Benson v. Carter

Filing 10

MEMORANDUM OPINION. Signed by Judge Paula Xinis on 2/5/2024. (c/m) (hmls, Deputy Clerk)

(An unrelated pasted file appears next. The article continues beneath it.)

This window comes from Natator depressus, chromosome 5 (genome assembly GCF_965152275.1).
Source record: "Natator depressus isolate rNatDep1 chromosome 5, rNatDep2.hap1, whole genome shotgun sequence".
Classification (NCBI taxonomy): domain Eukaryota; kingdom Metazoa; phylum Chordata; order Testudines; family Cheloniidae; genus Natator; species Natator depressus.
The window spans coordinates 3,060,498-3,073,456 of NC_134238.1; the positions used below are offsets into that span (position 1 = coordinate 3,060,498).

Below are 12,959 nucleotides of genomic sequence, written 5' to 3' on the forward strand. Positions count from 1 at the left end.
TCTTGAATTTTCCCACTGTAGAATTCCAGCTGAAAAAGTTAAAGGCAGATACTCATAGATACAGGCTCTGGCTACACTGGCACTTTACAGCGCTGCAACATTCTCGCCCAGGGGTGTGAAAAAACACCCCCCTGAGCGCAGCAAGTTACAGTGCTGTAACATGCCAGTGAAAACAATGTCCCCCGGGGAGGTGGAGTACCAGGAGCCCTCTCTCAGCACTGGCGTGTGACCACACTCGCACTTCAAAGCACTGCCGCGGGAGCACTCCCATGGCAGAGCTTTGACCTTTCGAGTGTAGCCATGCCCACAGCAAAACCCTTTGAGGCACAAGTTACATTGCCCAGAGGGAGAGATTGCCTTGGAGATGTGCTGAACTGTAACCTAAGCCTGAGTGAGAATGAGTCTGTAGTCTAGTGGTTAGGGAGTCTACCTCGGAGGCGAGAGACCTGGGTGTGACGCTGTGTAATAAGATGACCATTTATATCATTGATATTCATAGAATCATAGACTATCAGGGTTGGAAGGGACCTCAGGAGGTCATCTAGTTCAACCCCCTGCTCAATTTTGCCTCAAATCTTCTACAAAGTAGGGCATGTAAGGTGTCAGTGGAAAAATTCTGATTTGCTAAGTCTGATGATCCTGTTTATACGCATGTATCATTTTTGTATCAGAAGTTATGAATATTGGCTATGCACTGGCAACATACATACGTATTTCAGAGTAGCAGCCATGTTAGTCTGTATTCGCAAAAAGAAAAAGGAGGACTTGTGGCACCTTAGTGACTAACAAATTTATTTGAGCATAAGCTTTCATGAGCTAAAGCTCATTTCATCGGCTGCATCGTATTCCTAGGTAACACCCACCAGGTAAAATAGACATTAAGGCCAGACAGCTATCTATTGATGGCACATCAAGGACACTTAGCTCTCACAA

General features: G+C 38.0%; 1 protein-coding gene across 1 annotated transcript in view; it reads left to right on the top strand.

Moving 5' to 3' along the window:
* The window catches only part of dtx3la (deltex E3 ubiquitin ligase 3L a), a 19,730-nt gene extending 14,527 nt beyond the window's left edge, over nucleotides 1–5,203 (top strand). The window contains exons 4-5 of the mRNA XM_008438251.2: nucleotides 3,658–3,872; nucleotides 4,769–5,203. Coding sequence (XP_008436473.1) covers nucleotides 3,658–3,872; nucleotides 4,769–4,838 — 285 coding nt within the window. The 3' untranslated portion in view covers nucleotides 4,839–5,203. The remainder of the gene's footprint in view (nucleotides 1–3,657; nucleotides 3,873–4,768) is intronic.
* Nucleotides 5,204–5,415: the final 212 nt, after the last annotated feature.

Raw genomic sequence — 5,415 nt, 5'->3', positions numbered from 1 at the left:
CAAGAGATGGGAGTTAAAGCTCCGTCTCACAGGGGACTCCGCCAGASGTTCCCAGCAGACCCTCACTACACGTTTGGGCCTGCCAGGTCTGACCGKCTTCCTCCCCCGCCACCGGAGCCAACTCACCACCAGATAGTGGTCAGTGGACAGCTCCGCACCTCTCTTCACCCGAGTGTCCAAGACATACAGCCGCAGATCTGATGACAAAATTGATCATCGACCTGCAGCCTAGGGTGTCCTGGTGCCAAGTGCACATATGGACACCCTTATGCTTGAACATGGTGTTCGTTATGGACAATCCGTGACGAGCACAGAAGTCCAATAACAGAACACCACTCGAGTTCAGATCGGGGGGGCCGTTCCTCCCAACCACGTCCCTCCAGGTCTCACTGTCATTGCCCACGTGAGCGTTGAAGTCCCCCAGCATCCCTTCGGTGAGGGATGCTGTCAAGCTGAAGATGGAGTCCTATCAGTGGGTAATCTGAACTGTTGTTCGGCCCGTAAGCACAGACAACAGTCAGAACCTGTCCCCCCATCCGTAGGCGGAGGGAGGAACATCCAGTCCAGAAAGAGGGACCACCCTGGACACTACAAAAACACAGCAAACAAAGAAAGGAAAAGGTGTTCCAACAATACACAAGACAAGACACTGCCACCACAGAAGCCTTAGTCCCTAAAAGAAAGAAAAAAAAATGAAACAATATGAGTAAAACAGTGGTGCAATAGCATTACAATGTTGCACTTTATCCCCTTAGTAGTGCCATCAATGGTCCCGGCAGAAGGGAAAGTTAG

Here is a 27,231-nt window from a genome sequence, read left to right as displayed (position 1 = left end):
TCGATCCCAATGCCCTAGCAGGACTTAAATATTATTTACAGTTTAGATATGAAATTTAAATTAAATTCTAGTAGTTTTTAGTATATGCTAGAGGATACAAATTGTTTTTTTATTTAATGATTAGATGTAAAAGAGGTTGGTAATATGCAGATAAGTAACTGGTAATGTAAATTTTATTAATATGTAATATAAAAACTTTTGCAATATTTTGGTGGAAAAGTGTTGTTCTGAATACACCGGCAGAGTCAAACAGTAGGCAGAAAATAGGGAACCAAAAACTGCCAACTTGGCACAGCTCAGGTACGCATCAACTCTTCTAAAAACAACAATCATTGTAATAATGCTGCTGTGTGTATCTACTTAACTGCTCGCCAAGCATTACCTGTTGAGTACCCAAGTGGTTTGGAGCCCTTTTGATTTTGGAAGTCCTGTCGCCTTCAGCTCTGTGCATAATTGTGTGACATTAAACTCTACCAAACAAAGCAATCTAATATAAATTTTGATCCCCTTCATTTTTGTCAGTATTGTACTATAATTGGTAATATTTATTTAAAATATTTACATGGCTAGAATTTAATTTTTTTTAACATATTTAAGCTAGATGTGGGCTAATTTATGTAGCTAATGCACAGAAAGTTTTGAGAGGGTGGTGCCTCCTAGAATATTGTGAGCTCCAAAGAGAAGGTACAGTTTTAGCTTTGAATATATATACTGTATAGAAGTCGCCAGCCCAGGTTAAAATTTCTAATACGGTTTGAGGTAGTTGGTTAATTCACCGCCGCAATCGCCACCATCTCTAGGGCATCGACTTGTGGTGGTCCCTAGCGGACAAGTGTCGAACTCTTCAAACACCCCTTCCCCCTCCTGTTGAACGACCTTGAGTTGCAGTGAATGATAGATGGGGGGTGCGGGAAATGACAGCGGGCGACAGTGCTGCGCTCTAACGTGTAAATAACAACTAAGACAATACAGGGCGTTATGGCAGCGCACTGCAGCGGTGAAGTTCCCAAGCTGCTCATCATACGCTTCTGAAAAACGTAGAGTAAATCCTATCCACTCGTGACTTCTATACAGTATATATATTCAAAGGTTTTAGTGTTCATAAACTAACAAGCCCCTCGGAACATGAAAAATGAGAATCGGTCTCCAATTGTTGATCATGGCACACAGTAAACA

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IN THE UNITED STATES DISTRICT COURT FOR THE DISTRICT OF MARYLAND BRIAN BENSON, Petitioner, v. Civil Action No.: PX-23-2326 C. CARTER, Respondent. MEMORANDUM OPINION Petitioner Brian Benson, an inmate at the Federal Correctional Institution in Cumberland (“FCI-Cumberland”) filed a Petition for writ of habeas corpus pursuant to 28 U.S.C. § 2241. Benson challenges the Bureau of Prison’s (“BOP”) application of the First Step Act’s (“FSA”) provisions to his sentence. ECF Nos. 1, 1-1. With his Petition, Benson also filed a request for a writ of mandamus directing the BOP to reduce his current Prisoner Assessment Tool Targeting Estimated Risk and Need (“PATTERN”) recidivism risk level below the current level of medium; to recalculate and apply his credits under the lower risk level; and to advance his transfer to prerelease custody. ECF No. 1-1. Respondent, the Warden of FCI-Cumberland, moves to dismiss the Petition, or alternatively for summary judgment. ECF No. 4. The Court has reviewed the pleadings and finds no need for a hearing. See D. Md. Local R. 105.6. For the reasons stated, the Court grants Respondent’s Motion, construed as one to dismiss, and dismisses the Petition without prejudice. I. Background On November 17, 2020, the United States District Court for the Northern District of Ohio sentenced Benson to 72 months’ imprisonment and six years’ supervised release for controlled substance offenses. ECF No. 4-1 at 7. Benson’s current statutory release date is July 15, 2025, and his conditional release date is July 14, 2024, “so long as he completes the required programming.” Id. However, Benson will not receive any programming reductions because of his current risk needs profile score, known as his PATTERN score. He challenges the BOP’s current assessment as violating both the First Step Act (“FSA”) P.L. 115-391, 132 Stat 5194 (Dec. 21, 2018) and the Second Chance Act (“SCA”) Pub. L. 110-199, 122 Stat. 657 (2008). Placing Benson’s argument in context requires a brief review of the applicable statutes and implementing regulations. The FSA allows inmates to earn early release credits for participation in certain programming. See Torok v. Beard, No. CV-PX-21-1864, 2022 WL 2703836, at *1 (D. Md. July 12, 2022); Llufrio v. Johns, Civil Action No. 5:19-cv-122, 2020 WL 5248556, at *2 (S.D. Ga. Aug. 13, 2020); see also 18 U.S.C. § 3621(h). The BOP implements the PATTERN to identify each inmate’s needs and risk profile related to possible recidivism. An inmate may be eligible to participate in need-specific programming to earn credit toward early placement in pre-release custody. See The First Step Act of 2018: Risk and Needs Assessment System—UPDATE, Jan. 2020, available at (last visited Jan. 10, 2024). But, he cannot have such credit applied until he serves a certain portion of his sentence and attains either a low or minimum risk level on the PATTERN. See Bureau of Prisons, Program Statement 5410.01 CN-2, First Step Act of 2018—Time Credits: Procedures for Implementation of 18 U.S.C. § 3632(d)(4), Mar. 10, 2023, available at (last visited Jan. 11, 2024) (hereafter “Program Statement 5410.01 CN-2”). Benson currently scores as a medium PATTERN risk. Accordingly, the Petition contends that this Court should issue a writ of mandamus directing the BOP to recalculate his PATTERN risk level so that he is eligible now to receive his programming credits. ECF No. 1-1 at 3-4. 2 Otherwise, Benson says, the PATTERN procedure runs contrary to the letter and spirit of the FSA and SCA. ECF No. 1-1 at 8. Benson argues that because the PATTERN system does not allow an inmate to reduce his or her score “enough to reduce the risk level by more than one level,” the Court should essentially recalculate the score to give the FSA its full force and effect. ECF No. 1-1 at 2. Relatedly, Benson argues that BOP’s implementation of the FSA and PATTERN scores is flawed as a matter of statutory interpretation because nothing in the FSA directs that inmates assigned medium or high PATTERN recidivism risk levels must be treated differently than inmates assigned low or minimum risk levels in the application of earned time credit. Id. at 3–4. Respondent now moves to dismiss the Petition on several grounds. For the following reasons, the motion is granted. II. Analysis First, Respondent rightfully points out that to the extent Benson seeks mandamus relief, it is not available. ECF No. 4 at 18–19. A writ of mandamus constitutes an extraordinary remedy, to be used only where no other avenue for relief is available. See In re Beard, 811 F.2d 818, 826 (4th Cir. 1987). But, as Benson acknowledges, he asks for the same relief pursuant to 28 U.S.C. § 2241. ECF No. 1; see 1-1 at 1 (“Mandamus in Support of 28 U.S.C. § 2241”); 1-1 at 2 (“[M]andamus is available only when there are no other means of obtaining the relief sought. [ ] As mentioned above, prisoners can use § 2241 to challenge incorrect calculations of good conduct time credits.”). Benson may also seek relief by requesting from the Warden an exception from the policy preventing medium or high PATTERN risk level inmates from receiving FSA credits. 1 Thus, the Petition is properly construed not as one seeking mandamus, but as relief pursued under 28 U.S.C. § 2241. See Program Statement 5410.01 CN-2, available at (last visited Jan. 29, 2024). 1 3 Respondent next argues that the Petition must be dismissed for failure to exhaust administrative remedies. ECF No. 4 at 15. Respondent is correct that prior to Benson pursuing his claims in this Court, he must first complete all stages of the remedial process that BOP provides for the same question. See McClung v. Shearin, 90 Fed. Appx. 444, 445 (4th Cir. 2004) (Petitioner must exhaust administrative remedies prior to filing § 2241 petition seeking restoration of good conduct credits); Asare v. United States Parole Commission, 2 F.3d 540, 544 (4th Cir. 1993) (challenging BOP projected release date requires exhaustion); Wright v. Warden, FCICumberland, No. CIV.A. RDB-10-671, 2010 WL 1258181, at *1 (D. Md. Mar. 24, 2010) (“Although § 2241 does not contain a statutory exhaustion requirement, courts have consistently required a petitioner to exhaust his administrative remedies prior to petitioning for a writ of habeas corpus.”). Respondent further highlights that the BOP administrative remedy process requires Benson to raise his calculation question first with a member of the unit team, next with the Warden by formal complaint, and finally to the regional and national administrators on appeal. ECF No. 4 at 17; 28 C.F.R. § 542.10, et seq. 2 Benson, for his part, does not suggest that he has fully exhausted his claim. ECF No. 1 at 10. Instead, he asks this Court to excuse exhaustion because the process is “protracted” and if he is successful in his claim, he may be deprived of the proper early release date while his claim winds through the BOP system. ECF Nos. 1-1 at 7; 6 at 2. Benson further attests that when he attempted The Administrative Remedy Procedure (“ARP”) provides that if an inmate is unable to resolve his complaint informally, he may file a formal written complaint on the proper form within 20 calendar days of the date of the occurrence on which the complaint is based. See 28 C.F.R. § 542.14(a). If an inmate is not satisfied with the Warden’s response, he may appeal to the Regional Director within 20 calendar days of the Warden’s response. See 28 C.F.R. § 542.15(a). If the inmate still is not satisfied, he may appeal the Regional Director’s response to the Office of General Counsel using the appropriate forms. The inmate must file this final appeal within 30 calendar days of the date the Regional Director signed the response. See id. An inmate is not deemed to have exhausted his administrative remedies until he has filed his complaint at all levels. See 28 C.F.R. § 542.15(a). 2 4 in November 2023 to raise the calculation of his credits in his Unit meeting, he was rebuffed. ECF No. 7 at 1. Respondent, however, highlights that Benson’s review actually took place on October 27, 2023, and Benson failed to appear. ECF No. 8 at 2; ECF No. 8-1 at 3. Thus, the review was conducted in absentia. ECF No. 8. Further, Respondent maintains that Benson did attend the next program review on January 11, 2024, but since then, no evidence suggests that Benson pursued his remedies further. Accordingly, Benson appears not to have exhausted remedies regarding the BOP’s specific calculation of his PATTERN score or the related release date. Thus, to the extent the Petition challenges Benson’s individual PATTERN score, the claim must be dismissed for lack of exhaustion. That said, the crux of Benson’s argument seems to be a broader challenge to the PATTERN process as running contrary to the express purpose of the FSA and SCA. ECF Nos. 1-1 at 3–4; 6 at 2–3. In this respect, the claim centers on the question of statutory interpretation for which exhaustion may be excused because the potential decision-maker has predetermined the issue. McCarthy v. Madigan, 503 U.S. 140, 148 (1992); Jarpa v. Mumford, 211 F. Supp. 3d 706, 711 (D. Md. 2016). Although Respondent does not squarely address this aspect of Benson’s claim, 3 the claim clearly fails as a matter of law. The BOP is permitted “[t]o implement [a] statutory scheme,” for which Congress has bestowed such authority, by way of BOP program statements. Cunningham v. Scibana, 259 F.3d 303, 305 (4th Cir. 2001). A program statement “is an internal agency Rather, the Government argues that Benson’s claim is “moot” because the BOP has given Benson a “halfway house date of March 7, 202[4], so long as he completes phase 1 and phase 2 of the RDAP program, which he voluntarily agreed to do.” ECF No. 4 at 22. But Benson is not yet at a halfway house. See (last visited Jan. 29, 2024), and so the claim is in no way mooted. Cf. Williams v. Griffin, 952 F.2d 820, 823 (4th Cir. 1991) (holding that transfer rendered moot a prisoner’s claims for injunctive and declaratory relief, but not claims for damages); Taylor v. Rogers, 781 F.2d 1047, 1048 n.1 (4th Cir. 1986) (same). 3 5 guideline that has not been subjected to the rigors of notice and comment rulemaking;” nevertheless a program statement provides legal interpretations “entitled to respect . . . to the extent [ ] those interpretations have the ‘power to persuade.’” Id. at 306 (quoting Christensen v. Harris County, 529 U.S. 576 (2000)). Benson obliquely argues that the BOP Program Statements run contrary to the FSA and SCA because they do not give inmates sufficient opportunity for early release. Benson, however, fails to articulate at all why this is the case. The Petition offers mere conclusory allegations which alone are insufficient. ECF No. 6 at 2, 4. See Bell Atl. Corp. v. Twombly, 550 U.S. 544, 555–56 (2007). Accordingly, the claim must be dismissed. III. Conclusion For the foregoing reasons, the Petition is dismissed. To the extent the Petition seeks a writ of mandamus, it is dismissed with prejudice. All other claims are dismissed without prejudice. A separate Order follows. 2/5/24 /S/ Date Paula Xinis United States District Judge 6